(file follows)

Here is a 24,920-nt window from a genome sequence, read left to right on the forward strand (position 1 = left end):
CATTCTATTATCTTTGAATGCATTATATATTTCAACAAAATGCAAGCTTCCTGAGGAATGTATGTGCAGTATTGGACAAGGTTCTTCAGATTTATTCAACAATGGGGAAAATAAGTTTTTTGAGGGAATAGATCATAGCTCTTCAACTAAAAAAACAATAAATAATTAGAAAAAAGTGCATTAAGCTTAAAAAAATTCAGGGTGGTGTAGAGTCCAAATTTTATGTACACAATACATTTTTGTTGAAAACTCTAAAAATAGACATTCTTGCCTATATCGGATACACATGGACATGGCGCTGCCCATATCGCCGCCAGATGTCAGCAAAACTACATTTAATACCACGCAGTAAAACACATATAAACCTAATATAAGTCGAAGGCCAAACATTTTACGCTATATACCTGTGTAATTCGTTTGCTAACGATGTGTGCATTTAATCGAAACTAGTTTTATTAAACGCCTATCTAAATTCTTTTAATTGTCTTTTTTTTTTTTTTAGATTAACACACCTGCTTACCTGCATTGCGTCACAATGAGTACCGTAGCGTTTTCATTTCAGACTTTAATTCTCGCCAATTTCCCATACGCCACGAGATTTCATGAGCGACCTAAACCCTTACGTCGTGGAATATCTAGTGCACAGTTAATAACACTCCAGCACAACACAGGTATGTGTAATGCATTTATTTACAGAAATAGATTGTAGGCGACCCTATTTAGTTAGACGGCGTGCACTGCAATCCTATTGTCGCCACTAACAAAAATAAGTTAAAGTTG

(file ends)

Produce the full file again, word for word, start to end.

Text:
Here is a 24,920-nt window from a genome sequence, read left to right on the forward strand (position 1 = left end):
CATTCTATTATCTTTGAATGCATTATATATTTCAACAAAATGCAAGCTTCCTGAGGAATGTATGTGCAGTATTGGACAAGGTTCTTCAGATTTATTCAACAATGGGGAAAATAAGTTTTTTGAGGGAATAGATCATAGCTCTTCAACTAAAAAAACAATAAATAATTAGAAAAAAGTGCATTAAGCTTAAAAAAATTCAGGGTGGTGTAGAGTCCAAATTTTATGTACACAATACATTTTTGTTGAAAACTCTAAAAATAGACATTCTTGCCTATATCGGATACACATGGACATGGCGCTGCCCATATCGCCGCCAGATGTCAGCAAAACTACATTTAATACCACGCAGTAAAACACATATAAACCTAATATAAGTCGAAGGCCAAACATTTTACGCTATATACCTGTGTAATTCGTTTGCTAACGATGTGTGCATTTAATCGAAACTAGTTTTATTAAACGCCTATCTAAATTCTTTTAATTGTCTTTTTTTTTTTTTTAGATTAACACACCTGCTTACCTGCATTGCGTCACAATGAGTACCGTAGCGTTTTCATTTCAGACTTTAATTCTCGCCAATTTCCCATACGCCACGAGATTTCATGAGCGACCTAAACCCTTACGTCGTGGAATATCTAGTGCACAGTTAATAACACTCCAGCACAACACAGGTATGTGTAATGCATTTATTTACAGAAATAGATTGTAGGCGACCCTATTTAGTTAGACGGCGTGCACTGCAATCCTATTGTCGCCACTAACAAAAATAAGTTAAAGTTG